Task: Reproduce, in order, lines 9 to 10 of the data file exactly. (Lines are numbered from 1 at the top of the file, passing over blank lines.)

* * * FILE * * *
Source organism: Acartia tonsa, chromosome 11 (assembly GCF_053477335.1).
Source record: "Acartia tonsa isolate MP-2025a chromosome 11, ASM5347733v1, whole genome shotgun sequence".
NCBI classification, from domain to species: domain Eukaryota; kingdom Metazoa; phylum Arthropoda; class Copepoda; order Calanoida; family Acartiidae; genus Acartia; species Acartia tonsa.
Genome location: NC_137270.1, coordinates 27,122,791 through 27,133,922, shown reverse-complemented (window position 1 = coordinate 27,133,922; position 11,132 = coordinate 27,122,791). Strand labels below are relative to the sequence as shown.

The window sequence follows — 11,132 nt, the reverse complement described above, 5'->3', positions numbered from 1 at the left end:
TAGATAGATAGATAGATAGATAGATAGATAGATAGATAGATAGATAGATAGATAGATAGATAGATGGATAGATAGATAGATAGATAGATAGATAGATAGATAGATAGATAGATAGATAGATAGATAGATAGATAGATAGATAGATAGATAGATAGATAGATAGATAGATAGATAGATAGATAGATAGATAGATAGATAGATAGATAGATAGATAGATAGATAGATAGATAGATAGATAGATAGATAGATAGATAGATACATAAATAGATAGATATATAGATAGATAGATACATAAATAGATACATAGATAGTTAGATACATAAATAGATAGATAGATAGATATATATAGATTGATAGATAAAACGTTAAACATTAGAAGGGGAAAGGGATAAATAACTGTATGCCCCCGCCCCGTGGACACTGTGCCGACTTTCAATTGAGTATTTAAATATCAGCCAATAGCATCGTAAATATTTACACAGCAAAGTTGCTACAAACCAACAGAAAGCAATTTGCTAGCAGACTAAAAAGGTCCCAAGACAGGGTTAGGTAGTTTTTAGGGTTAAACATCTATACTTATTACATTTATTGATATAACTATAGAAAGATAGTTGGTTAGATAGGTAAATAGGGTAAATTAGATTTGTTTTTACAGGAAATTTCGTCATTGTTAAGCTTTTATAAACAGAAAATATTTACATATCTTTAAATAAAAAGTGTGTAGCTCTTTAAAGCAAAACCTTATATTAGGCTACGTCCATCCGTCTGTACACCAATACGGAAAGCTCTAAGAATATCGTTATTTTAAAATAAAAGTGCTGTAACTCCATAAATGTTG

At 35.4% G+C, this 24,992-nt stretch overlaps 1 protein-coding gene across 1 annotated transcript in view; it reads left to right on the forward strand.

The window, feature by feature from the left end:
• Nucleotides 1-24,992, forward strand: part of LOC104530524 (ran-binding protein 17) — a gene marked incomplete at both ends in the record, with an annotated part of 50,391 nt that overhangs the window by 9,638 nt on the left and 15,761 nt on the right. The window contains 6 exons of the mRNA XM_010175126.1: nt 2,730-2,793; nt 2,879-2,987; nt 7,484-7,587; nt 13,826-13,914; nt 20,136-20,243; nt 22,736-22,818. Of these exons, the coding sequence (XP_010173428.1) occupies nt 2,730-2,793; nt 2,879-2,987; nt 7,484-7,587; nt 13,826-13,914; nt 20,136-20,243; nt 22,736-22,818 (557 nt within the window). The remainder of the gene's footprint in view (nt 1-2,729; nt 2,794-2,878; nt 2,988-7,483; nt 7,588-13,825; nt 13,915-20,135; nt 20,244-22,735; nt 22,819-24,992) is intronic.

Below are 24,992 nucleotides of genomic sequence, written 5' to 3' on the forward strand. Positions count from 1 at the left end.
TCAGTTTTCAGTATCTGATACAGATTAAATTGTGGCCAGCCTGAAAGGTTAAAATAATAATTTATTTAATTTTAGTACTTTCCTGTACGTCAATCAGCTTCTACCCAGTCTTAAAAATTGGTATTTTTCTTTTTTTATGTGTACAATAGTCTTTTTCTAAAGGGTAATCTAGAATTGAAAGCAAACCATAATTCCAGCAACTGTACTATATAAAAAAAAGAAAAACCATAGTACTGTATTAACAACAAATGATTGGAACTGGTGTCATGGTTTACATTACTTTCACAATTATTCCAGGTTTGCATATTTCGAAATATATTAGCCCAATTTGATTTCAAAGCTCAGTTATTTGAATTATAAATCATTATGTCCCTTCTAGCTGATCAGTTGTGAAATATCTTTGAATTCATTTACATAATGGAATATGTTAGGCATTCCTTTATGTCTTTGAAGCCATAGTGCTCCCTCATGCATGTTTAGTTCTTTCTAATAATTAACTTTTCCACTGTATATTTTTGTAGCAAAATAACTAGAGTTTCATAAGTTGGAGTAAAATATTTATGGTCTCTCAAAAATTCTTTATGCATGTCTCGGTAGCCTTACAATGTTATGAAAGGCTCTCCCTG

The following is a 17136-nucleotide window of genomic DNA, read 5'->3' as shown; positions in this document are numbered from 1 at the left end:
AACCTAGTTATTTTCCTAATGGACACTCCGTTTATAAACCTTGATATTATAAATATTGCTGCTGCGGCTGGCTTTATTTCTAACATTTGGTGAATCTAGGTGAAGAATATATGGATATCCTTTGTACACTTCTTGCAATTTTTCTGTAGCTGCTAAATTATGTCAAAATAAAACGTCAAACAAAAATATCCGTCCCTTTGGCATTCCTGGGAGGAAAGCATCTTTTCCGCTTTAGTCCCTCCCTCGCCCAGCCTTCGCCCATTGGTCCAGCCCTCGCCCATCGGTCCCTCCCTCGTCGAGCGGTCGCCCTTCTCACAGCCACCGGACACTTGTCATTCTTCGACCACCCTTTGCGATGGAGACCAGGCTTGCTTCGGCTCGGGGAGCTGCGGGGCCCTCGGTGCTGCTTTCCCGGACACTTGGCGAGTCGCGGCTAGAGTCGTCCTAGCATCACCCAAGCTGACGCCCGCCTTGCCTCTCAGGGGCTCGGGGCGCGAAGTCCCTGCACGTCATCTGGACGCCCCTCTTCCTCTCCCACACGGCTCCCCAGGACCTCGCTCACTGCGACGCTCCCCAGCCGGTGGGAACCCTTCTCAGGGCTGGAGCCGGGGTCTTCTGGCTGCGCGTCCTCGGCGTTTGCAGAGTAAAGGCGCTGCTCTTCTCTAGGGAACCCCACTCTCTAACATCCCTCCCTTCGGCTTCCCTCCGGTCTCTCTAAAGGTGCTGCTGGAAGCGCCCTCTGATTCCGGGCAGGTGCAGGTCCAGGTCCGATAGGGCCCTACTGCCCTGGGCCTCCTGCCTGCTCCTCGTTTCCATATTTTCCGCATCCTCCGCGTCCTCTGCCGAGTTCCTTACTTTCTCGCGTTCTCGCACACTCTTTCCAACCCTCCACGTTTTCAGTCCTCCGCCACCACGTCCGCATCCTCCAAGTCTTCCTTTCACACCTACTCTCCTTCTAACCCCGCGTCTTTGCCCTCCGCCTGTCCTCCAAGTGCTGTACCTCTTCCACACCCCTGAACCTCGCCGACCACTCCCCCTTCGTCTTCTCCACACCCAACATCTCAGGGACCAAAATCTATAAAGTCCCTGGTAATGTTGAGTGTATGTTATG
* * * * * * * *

• Nucleotides 1-24,992, forward strand: part of LOC104530524 (ran-binding protein 17) — a gene marked incomplete at both ends in the record, with an annotated part of 50,391 nt that overhangs the window by 9,638 nt on the left and 15,761 nt on the right. The window contains 6 exons of the mRNA XM_010175126.1: nt 2,730-2,793; nt 2,879-2,987; nt 7,484-7,587; nt 13,826-13,914; nt 20,136-20,243; nt 22,736-22,818. Of these exons, the coding sequence (XP_010173428.1) occupies nt 2,730-2,793; nt 2,879-2,987; nt 7,484-7,587; nt 13,826-13,914; nt 20,136-20,243; nt 22,736-22,818 (557 nt within the window). The remainder of the gene's footprint in view (nt 1-2,729; nt 2,794-2,878; nt 2,988-7,483; nt 7,588-13,825; nt 13,915-20,135; nt 20,244-22,735; nt 22,819-24,992) is intronic.

Below are 24,992 nucleotides of genomic sequence, written 5' to 3' on the forward strand. Positions count from 1 at the left end.